If you’ve decided to take your practical at Worcester test centre, you can find it on Stanier Road, just off Brindley Road, not far from the local MOT centre. It’s a 15 minute drive from the city centre, so local learners don’t have to travel too far. Now, one of the first pieces of advice we give to learners is to get to know their chosen test centre properly. The more prepared you are, the better off you’ll be in the long run. That’s why we’ve compiled our very own test centre guides. Read on for more information!
Tests Offered at Worcester
– Motorcycle module 2
– ADI part 2
– ADI part 3
How To Get There
Trying to reach Worcester test centre from the city centre? You’ll want to start things off on Lowesmoor before reaching Tolladine Road. Next, you’ll want to drive onto Middle Hollow Drive, Woodgreen Drive, Brindley Road and, finally, Stanier Road. Trust us, it’s a lot easier (and faster) than it sounds. If you’re travelling to Worcester test centre from further away, there are plenty of nearby A roads to make use of—from the A449 to the A4440 to the A38. Of course, if you’re still uncertain, we’d advise you to use a sat nav to find your way.
A Bit More About Worcester
If you’re taking the practical at Worcester test centre, you’d best prepare yourself for a challenge. Your examiner has a range of tricky road features and types at their disposal for the test route. They’ll undoubtedly take you around the city centre during the practical. So, make sure you’re prepared to switch between different speed and traffic systems. Depending on the time of day, you might also end up facing a lot of stop-start traffic. You’d best be comfortable with high speed A roads, as you’ll likely be guided onto at least one during your practical.
Worcester has plenty of local residential areas which are ideal for when the examiner asks you to pull over and demonstrate one of the reversing manoeuvres. It’s also a great way to test your skills with manoeuvring around parked vehicles whilst dealing with oncoming traffic. You might have spotted the M5 nearby, but don’t worry: it won’t feature on your test.
What To Expect On The Day
After hours of driving lessons, your test date is finally upon you. Talk about nerve-wracking. If your confidence isn’t quite where you hoped it would be, we’d advise you to read up on our top six ways to relax before your driving test.
Before you jet out of the front door on your big day, there’s one important question you need to ask yourself: do you have your provisional licence? If the answer’s no, you can wave goodbye to taking your test. You need to have your provisional licence with you to take the driving test, otherwise you will be turned around, so double-check you’ve got it before you leave. Additionally, you’ll want to get to the test centre 10 minutes before your test is due to start.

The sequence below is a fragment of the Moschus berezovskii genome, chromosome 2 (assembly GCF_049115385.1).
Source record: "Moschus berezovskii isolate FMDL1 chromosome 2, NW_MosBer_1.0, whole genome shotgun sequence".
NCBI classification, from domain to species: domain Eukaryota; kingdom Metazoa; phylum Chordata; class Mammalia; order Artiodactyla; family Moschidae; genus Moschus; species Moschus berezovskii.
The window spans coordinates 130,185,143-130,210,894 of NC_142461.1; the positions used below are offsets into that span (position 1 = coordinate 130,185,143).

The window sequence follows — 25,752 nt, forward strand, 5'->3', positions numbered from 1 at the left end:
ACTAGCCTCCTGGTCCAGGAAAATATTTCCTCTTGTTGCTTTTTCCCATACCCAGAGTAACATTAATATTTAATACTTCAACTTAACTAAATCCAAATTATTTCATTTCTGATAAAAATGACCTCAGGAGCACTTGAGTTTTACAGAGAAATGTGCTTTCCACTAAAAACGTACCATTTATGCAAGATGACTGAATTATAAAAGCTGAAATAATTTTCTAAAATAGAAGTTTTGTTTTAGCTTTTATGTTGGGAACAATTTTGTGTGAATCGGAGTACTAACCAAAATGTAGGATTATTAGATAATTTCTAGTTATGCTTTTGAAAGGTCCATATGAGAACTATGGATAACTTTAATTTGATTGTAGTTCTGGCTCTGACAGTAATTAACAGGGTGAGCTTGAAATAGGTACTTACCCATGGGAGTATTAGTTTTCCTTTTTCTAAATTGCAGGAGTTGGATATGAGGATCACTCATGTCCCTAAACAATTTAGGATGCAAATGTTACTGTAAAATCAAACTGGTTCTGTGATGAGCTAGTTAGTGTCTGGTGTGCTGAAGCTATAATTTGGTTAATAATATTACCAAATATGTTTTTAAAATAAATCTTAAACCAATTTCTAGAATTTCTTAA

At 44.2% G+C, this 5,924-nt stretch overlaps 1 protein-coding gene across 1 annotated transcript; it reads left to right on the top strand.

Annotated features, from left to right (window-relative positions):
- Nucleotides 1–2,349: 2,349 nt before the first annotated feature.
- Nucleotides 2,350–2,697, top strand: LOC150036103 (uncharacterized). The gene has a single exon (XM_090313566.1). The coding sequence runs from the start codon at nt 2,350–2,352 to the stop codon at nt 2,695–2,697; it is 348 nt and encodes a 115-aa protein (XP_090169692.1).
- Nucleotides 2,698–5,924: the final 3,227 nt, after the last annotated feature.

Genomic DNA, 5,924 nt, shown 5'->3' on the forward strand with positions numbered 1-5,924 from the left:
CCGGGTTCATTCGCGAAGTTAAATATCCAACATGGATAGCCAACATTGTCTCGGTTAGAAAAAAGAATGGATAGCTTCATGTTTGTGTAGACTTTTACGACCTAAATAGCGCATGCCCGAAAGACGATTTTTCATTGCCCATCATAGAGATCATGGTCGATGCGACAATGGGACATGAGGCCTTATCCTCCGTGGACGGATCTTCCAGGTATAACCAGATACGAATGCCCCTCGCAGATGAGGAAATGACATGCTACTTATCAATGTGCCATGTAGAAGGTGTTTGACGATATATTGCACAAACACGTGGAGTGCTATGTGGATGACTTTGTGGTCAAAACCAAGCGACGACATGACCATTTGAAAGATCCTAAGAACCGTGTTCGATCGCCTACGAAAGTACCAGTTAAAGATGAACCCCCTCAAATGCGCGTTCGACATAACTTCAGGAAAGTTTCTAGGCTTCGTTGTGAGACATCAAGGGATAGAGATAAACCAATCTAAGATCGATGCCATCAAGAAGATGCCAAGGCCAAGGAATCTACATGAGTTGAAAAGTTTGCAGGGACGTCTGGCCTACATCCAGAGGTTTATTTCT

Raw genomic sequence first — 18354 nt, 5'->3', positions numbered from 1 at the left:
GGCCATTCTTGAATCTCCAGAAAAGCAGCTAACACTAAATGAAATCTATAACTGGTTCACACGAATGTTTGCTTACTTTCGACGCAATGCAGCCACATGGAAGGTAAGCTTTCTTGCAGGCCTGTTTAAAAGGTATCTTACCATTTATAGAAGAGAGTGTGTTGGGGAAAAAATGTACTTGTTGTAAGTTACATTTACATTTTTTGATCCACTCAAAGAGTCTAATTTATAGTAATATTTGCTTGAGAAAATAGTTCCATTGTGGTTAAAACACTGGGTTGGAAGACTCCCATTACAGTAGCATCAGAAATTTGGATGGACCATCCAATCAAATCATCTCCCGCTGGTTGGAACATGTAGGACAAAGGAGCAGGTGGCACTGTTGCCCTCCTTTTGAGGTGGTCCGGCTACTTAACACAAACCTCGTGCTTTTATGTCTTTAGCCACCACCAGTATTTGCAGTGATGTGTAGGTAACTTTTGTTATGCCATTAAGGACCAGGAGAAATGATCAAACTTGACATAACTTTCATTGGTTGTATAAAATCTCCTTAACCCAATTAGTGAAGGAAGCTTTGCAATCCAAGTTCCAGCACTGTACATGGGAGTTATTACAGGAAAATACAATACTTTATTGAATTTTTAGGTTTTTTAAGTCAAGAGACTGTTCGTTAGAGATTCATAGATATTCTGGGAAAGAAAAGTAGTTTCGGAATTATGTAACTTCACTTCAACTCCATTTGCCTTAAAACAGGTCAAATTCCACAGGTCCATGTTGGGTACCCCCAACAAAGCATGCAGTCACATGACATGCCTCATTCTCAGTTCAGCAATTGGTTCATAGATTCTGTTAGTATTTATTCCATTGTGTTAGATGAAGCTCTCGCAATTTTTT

Your driving test will consist of:
– An eyesight test, where you’ll need to read a number plate from a distance of 20 metres
– Two “show me, tell me” questions covering vehicle safety and maintenance
– Twenty minutes of general driving, where you’ll be guided by the examiner, and will also need to perform one of the following manoeuvres:
– Parallel parking
– Bay parking
– Pulling up on the right
– Twenty minutes of independent driving, during which you’ll either follow sat nav directions or sign posts to reach a set destination
Once you get back to the test centre and park your car, the test will officially end. The examiner will then walk you through the feedback sheet and list any driving test faults, whether they are minors or majors, that you may have accumulated. If you fail, keep hold of this sheet as it can be used to help you figure out which areas you need to improve on for your next test attempt. If you pass, you’ll also be handed a test pass certificate.
But What If I Fail?
Like any other test you take in life, if all doesn’t go according to plan with your driving test and you end up failing, it’s as simple as trying again. Of course, we don’t recommend just heading back in without any preparation. Instead, take some time to improve on the areas in which you picked up the most faults in. The best way to do this is by taking a refresher course with an instructor. They’ll be able to give you pointers to ensure you don’t trip up on them again.